Blog Post

The 10 Riskiest Words to Use on Twitter

It wasn't a criminal record that caused two British tourists to be barred from entering the U.S. last week - it was two joking tweets about "destroying America" and "digging up Marilyn Monroe" that the Department of Homeland Security (DHS) found suspicious.

The Daily Mail is reporting that Leigh Van Bryan, 26, and his friend Emily Bunting, 24, were approached by armed guards shortly after arriving at Los Angeles International Airport last Monday. DHS agents put them in handcuffs and said they had been flagged as a potential threat because of a tweet Van Bryan sent a few days before leaving the UK which read: "Free this week, for quick gossip/prep before I go and destroy America."

Van Bryan insisted that the term "destroy" was British slang for "party," but the agents were not convinced.

They also confronted him about another tweet in which he said: "3 weeks today, we're totally in LA p****** people off on Hollywood Blvd and diggin' Marilyn Monroe up!"

The DHS confiscated their passports and federal agents searched their baggage.

"The officials told us we were not allowed in to the country because of Leigh's tweet. They wanted to know what we were going to do," Bunting told the Mail. "They asked why we wanted to destroy America and we tried to explain it meant to get trashed and party."

She added: "I almost burst out laughing when they asked me if I was going to be Leigh's lookout while he dug up Marilyn Monroe."

But there was nothing funny about the full body search the two underwent, or the five hours of interrogation they endured before being put in a van with illegal immigrants and locked up overnight.

"I kept saying to them they had got the wrong meaning from my tweet but they just told me 'you've really f***** up with that tweet boy'," Van Bryan said.

He went on to describe his ordeal: "When I was in the van I was handcuffed and put in a cage. I had a panic attack but the worse was yet to come. When we arrived at the prison I was shoved in a cell on my own but after an hour, two huge Mexican men covered in tattoos came in and started asking me who I was. They told me they'd been arrested for taking cocaine over the border.When the food arrived on the tray they took it all and just left me with a carton of apple juice."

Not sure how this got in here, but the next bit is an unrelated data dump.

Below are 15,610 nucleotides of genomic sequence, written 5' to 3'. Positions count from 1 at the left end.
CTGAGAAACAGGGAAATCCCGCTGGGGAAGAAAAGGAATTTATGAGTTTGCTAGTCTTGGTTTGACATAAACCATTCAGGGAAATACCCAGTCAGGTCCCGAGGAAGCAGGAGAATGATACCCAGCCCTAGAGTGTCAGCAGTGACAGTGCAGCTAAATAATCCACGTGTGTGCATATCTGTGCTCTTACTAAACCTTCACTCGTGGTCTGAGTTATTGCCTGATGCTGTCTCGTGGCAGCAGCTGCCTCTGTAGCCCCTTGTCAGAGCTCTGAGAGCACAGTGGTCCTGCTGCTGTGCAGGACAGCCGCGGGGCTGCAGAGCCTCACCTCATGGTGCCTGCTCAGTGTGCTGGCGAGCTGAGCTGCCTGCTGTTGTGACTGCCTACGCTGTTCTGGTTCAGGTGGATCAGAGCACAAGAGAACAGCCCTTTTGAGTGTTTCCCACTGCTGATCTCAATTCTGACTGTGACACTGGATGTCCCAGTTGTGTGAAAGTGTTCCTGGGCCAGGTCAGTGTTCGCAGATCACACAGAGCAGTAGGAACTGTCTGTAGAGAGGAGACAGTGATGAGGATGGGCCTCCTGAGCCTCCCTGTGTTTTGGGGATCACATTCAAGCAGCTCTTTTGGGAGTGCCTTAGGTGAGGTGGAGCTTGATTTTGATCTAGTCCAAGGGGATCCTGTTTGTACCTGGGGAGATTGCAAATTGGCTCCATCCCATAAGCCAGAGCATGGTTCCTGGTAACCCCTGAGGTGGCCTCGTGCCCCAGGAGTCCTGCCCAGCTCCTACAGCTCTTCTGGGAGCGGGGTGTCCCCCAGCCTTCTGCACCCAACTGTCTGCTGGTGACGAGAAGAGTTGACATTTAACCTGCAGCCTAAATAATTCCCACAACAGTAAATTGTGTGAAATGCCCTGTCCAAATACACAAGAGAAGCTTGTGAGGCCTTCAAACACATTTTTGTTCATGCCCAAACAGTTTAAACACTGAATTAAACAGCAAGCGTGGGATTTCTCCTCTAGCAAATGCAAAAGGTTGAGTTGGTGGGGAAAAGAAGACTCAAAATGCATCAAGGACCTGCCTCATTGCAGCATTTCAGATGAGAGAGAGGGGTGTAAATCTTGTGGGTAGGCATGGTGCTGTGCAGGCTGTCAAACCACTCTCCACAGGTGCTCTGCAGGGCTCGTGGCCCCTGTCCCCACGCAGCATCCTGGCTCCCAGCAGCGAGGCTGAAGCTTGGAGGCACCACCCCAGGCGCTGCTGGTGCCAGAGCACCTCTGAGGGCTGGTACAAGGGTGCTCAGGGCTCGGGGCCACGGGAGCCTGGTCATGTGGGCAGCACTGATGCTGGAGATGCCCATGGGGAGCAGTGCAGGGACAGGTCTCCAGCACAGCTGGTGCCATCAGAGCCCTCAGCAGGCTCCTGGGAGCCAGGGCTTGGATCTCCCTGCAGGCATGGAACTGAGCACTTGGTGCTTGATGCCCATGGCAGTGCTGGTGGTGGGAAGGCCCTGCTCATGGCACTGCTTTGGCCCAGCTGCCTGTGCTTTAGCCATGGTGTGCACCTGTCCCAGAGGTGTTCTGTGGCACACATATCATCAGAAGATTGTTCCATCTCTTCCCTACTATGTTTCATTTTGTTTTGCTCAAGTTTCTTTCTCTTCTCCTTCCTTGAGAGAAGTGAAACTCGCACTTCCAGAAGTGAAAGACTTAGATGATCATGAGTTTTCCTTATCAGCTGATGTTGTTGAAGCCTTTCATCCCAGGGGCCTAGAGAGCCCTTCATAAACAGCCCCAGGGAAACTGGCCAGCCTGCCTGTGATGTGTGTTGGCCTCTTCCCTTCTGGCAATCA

Officials came back for them 12 hours later and drove them to the airport where they were put on a plane back to the U.K.

Van Bryan's story just added fuel to the growing fire of criticism being leveled at the DHS for the false accounts it set up on Twitter which are used to scan for "sensitive" words and for tracking the people who use them.

Electronic Privacy Information Centre, an online privacy group, filed a Freedom of Information Act request last April for documentation on the DHS's scanning policy and was forced to sue when the department ignored the request.

All that is known thus far is that certain words are deemed as being sensitive by the DHS. They include:

• Illegal immigrant • Outbreak • Drill • Strain • Virus • Recovery • Deaths • Collapse • Human to animal • Trojan

When the DHS finds an account using these terms, they begin to record personal information about the sender. Until the DHS provides more information, it remains unknown as to how this information is used, or who the DHS shares it with.

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